Are you a composting gardener? Do you eschew modern plumbing and prefer to relieve yourself in the great outdoors?

Well, here’s some encouraging news: The National Trust, a British organization that oversees the conservation of historic homes, gardens, and parks in the UK, is encouraging the male staff at Wimpole Hall in Cambridgeshire to sing anchors away outdoors atop a “pee bale” which is used for composting.

Say what? Wimpole Hall’s head gardener, Philip Whaites, explains:

For eight weeks now, male members of our garden and estate teams have been using the outdoor straw bale when nature calls, which all goes towards our eco-friendly composting system here at Wimpole. The pee bale is excellent matter to add to our compost heap to stimulate the composting process; and with over 400 acres of gardens and parkland to utilise compost, we need all the help we can get. Of course we’re very careful to make sure the pee bale is only in use out of visitor hours, as we don’t want to scare the public. And it doesn’t smell.
Rosemary Hopper, master composter at Wimpole Hall, clarifies further:
Peeing on a compost heap activates the composting process and helps to produce a ready supply of lovely organic matter to add back to the garden. With the ready supply of fallen leaves at this time of year, it’s a great time to get composting. Adding a little pee just helps get it all going; it’s totally safe and a bit of fun too.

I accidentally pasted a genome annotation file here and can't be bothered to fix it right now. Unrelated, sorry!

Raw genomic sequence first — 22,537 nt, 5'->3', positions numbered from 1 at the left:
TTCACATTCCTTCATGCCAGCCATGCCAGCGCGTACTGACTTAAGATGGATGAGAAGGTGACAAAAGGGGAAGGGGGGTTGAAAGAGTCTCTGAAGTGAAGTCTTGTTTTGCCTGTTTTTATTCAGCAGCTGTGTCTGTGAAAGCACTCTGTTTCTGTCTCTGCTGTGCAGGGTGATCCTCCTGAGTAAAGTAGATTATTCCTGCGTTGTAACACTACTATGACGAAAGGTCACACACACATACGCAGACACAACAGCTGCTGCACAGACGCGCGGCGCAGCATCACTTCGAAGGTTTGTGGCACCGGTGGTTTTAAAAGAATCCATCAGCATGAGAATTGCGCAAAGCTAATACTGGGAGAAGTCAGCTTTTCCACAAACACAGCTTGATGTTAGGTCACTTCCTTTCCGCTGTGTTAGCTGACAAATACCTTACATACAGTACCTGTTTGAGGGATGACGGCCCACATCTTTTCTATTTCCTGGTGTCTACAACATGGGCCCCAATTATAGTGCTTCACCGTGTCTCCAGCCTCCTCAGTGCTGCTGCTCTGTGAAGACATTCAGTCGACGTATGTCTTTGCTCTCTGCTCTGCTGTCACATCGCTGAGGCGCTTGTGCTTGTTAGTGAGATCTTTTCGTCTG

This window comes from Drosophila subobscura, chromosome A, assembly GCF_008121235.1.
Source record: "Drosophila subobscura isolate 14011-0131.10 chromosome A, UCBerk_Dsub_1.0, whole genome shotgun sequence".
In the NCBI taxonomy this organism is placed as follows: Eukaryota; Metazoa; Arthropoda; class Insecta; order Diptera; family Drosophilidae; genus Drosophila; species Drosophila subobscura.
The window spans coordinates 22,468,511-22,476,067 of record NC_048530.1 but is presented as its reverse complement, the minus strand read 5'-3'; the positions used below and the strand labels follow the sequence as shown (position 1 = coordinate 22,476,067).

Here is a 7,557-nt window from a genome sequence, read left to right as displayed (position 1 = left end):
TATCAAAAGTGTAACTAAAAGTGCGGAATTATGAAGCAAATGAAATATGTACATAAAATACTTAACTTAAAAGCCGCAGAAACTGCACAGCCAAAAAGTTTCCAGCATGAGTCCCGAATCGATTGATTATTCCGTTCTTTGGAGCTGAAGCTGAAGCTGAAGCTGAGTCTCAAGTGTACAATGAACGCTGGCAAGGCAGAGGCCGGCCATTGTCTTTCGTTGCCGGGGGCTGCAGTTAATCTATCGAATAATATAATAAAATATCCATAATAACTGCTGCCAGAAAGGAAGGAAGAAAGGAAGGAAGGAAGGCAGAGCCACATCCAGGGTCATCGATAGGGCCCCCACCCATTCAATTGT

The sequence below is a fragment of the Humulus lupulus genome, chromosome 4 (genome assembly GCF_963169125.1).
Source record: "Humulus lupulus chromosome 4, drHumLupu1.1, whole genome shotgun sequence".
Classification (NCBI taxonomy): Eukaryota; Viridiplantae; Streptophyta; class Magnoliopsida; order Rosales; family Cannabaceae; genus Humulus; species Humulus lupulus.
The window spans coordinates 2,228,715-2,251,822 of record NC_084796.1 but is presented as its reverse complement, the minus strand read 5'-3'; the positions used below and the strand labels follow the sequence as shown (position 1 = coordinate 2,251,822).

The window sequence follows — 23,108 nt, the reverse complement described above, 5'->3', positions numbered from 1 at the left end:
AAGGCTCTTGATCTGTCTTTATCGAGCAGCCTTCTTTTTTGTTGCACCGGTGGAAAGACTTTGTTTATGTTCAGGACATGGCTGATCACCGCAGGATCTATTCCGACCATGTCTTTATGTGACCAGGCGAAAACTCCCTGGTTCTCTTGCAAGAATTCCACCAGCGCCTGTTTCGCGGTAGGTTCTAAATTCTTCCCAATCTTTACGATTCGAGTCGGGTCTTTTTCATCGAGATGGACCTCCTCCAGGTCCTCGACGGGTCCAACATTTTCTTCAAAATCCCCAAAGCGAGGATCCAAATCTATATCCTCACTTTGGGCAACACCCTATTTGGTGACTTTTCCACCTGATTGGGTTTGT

But why are Wimpole Hall's female staffers, including Hopper (who obviously knows a thing or two about composting), excluded from the pee party? You might think it has do with logistics but Whaites claims it’s because male urine is less acidic than female urine, and in turn, a better composting additive. As commenters over at TreeHugger note, birth control pills and estrogen could play a part in the female no-pee policy.

Still, I’m thinking modesty and logistics does a play large part in the decision even though the National Trust points to the chemical composition of urine. And I can’t help wonder if there are renegade ladypee-ers at Wimpole Hall that pop squat when no one is looking. And can you imagine the reprimand that would result if a female staffer were caught yellow-handed while “relieving herself on the men’s only pee bale”? 

Speculation and matters of urination segregation aside, Wimpole Hall's pee bale has eco-benefits that extend beyond composting: by the end of the year, an estimated 1,000 trips to the estate's traditional men's lavatory will have been prevented, resulting in daily water savings of up to 30 percent.

So, MNN readers both male and female, I ask you this: do you use human urine as a composting additive? Or are you of the "gross, no way, never, not even in the shower" opinion? 

Via [TreeHugger]

Image: The National Trust; thumbail: Tom Conway

Matt Hickman ( @mattyhick ) writes about design, architecture and the intersection between the natural world and the built environment.

Step right up, don't be (pee) shy
There's a whole lot of men-only alfresco urination going on in the gardens of Wimpole Hall in the UK. But why are the ladies excluded?